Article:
Mr. Pale then rose to move the ordnance estimates, with respect to which, he said, it was unnecellary for himo say much. If any explanation was desired with respect to any of the items, he lhould be happy to give it. He should only observe as to the outstanding claims upon the Board of Ord. Dance in Ireland, that when that board was dissolved, there were several claims of that nature upon it, and that commise Goncrs were sent from the Board of Ordnance here to exa. anine them, who, after the most minute investigation, rer perted, that the fum which he should propose to be yoted was doe, and which was, by his Majesty's command, car. ried to the account of the Board of Ordnance here. He then proposed to vote the following sums, which were severally agreed 10.
For the service of the ordnance of Great
£. 282,065 10 11 For Ireland,
35,000 оо For the ouiftanding claims on the Board of Ordnance of Ireland,
38,000 0 The repo:t was ordered to be received the next day, and the Comuni!ice to fit again on Wednesday following.
The Chancellor of the Exchequer poftponed the Committee on the consolidation bill to Thursday following.
Mr. Vanlittart postponed the Commitee on supply, and ways and means, to Wednesday following
The House then adjourned at seven o'clock.
HOUSE OF LORDS.
TUESDAY, JUNE 7.
FOOTE'S DIVORCE BILL. Previous to the second reading of the bill, intituled, an Act to diffolve the marriage of Edward James Fooie, Erg. and Nina Harries his now wife ; Mr. Garrow and Mr. Nolan, as counsel for Capt. Foote, proceeded to call the necessary witneiles to prove the marriage, which took place first in the chapel at the city of Madrid, belonging to his Majes. ty's Ambassador, by the chaplain of the Swedith Aunballador, who was a priest of the Lutheran church, and which afterwards, in order to obviate any doubt as to the validity of the said inarriage; was again folemnized at the parith church of St. James, Weftininter; to prove the fact of the adulterous conversation and intercourle of Mrs. Foote with Mr. Owen Jones, and to produce evidence that an action was commenced in the Court of King's Bench against the said Owen Jones, and damages of 5,cool. obiained; and that at a subsequent period, viz. in Hilary term laft, a sentence of divorce a mensá et thoro was obtained against the said Maria Foote.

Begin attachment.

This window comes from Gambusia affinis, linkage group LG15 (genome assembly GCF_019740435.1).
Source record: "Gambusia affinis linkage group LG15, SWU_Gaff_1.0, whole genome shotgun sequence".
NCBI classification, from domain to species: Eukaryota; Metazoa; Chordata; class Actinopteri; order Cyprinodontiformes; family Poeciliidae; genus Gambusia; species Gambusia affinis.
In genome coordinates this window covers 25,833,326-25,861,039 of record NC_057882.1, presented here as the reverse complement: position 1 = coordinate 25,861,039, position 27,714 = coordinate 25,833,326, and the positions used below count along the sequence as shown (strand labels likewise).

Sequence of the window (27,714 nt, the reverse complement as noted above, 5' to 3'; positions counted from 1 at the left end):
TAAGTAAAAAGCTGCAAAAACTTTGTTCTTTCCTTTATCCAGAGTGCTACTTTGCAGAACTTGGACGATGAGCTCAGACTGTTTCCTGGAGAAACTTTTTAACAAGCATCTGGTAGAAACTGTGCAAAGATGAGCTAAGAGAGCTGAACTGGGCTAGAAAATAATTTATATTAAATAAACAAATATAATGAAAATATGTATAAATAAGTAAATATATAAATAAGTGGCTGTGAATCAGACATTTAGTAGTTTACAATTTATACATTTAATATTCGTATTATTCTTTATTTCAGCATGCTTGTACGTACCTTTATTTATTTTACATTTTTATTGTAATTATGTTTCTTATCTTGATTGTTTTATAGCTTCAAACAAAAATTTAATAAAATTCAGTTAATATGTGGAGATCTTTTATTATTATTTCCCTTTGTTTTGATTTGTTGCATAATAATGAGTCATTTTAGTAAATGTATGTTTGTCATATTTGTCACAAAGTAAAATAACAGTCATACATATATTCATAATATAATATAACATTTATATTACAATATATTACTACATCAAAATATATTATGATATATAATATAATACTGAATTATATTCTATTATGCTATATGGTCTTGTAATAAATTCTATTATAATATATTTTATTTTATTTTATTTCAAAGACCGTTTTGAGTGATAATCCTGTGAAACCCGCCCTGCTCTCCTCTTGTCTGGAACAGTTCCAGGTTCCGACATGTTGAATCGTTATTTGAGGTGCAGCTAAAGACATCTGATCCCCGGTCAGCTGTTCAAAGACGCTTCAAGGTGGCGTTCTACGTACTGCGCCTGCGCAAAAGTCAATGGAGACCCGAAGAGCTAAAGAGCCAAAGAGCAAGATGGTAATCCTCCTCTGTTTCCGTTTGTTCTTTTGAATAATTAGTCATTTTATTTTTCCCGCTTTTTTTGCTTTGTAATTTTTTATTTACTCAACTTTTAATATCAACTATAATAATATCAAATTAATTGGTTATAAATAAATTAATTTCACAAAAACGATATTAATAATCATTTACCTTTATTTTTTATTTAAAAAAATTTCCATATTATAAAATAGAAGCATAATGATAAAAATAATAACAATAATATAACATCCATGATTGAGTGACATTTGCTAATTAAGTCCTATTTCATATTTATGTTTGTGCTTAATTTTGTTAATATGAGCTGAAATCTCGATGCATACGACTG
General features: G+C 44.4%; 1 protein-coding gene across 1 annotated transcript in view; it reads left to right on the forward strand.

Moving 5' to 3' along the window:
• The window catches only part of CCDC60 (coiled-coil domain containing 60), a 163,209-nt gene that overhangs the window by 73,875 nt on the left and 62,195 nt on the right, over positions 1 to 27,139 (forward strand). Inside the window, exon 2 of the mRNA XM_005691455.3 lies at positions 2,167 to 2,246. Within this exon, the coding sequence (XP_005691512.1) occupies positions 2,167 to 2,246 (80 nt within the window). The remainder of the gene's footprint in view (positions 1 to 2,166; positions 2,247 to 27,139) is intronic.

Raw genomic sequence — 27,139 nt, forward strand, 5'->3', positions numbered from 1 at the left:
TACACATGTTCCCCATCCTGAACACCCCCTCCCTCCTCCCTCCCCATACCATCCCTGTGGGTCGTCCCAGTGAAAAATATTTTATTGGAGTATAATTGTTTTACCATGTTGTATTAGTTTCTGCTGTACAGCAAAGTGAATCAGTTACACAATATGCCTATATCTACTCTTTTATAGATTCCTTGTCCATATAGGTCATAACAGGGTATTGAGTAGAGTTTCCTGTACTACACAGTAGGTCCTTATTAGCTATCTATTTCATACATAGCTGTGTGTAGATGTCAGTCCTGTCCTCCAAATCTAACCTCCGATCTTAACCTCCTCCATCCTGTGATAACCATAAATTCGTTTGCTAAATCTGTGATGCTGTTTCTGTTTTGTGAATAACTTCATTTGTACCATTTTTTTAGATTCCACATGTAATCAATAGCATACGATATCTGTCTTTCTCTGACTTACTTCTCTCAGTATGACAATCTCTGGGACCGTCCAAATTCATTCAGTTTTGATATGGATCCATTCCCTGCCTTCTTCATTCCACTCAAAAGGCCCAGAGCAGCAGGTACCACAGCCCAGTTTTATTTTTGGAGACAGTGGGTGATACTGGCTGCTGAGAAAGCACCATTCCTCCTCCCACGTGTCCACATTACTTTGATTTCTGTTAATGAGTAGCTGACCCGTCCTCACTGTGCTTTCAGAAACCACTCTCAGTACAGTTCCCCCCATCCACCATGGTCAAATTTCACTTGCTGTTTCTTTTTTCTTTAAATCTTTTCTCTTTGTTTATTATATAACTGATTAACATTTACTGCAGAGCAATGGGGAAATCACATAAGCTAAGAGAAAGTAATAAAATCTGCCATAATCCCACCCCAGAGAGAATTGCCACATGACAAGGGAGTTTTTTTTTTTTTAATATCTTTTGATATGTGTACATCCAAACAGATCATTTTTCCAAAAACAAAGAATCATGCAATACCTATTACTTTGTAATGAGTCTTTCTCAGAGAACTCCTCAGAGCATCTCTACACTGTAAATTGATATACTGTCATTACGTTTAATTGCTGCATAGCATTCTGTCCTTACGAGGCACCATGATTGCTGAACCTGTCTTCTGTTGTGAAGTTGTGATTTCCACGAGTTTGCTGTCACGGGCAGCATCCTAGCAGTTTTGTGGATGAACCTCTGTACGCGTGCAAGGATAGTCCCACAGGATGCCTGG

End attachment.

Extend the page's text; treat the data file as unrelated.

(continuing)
All the evidence necessary to be heard in this stage of the bill having been gone through, the further hearing was adjourned to Friday following.
CLERGY FARMING AND RESIDENCE BILL. The order of the day for the fecond reading of this bill having been muved. Previous to putting the question,
The Lord Chancellor left the woolfack, and said he belieyed their Lordihips were no ftrangers to the necessity of amending the Act of Henry VIU, which went to enforce regulations upon each of the two diflina heads, to which different parts of the bill which he held in his hand referred. Certainly fome provisions or other were absolutely r qiired, as the enactments of the Act of Henry VIII. were in boih poin's ill adapted to the present limes; and in regard to the penalties to enforce relidence, perfectly inadequate, and consequently unjust. Having said ihus much, he ihould not think it necessary at that moment: 10 go into any detail, as he could not conceive but that every one of their Lord'hips would think with him, that a bill having such important interests as the ease, accommodation, and comfort of the clergy for its objects, interelts involving the preservation, discipline, and security of the church establishment, was a bil! for at least to go 10 a Comminee, in order to see if such paris of it as might poslibly be liable in objection, could be fu amended as to render the whole of the bill fit to becoine a part of the law of the land.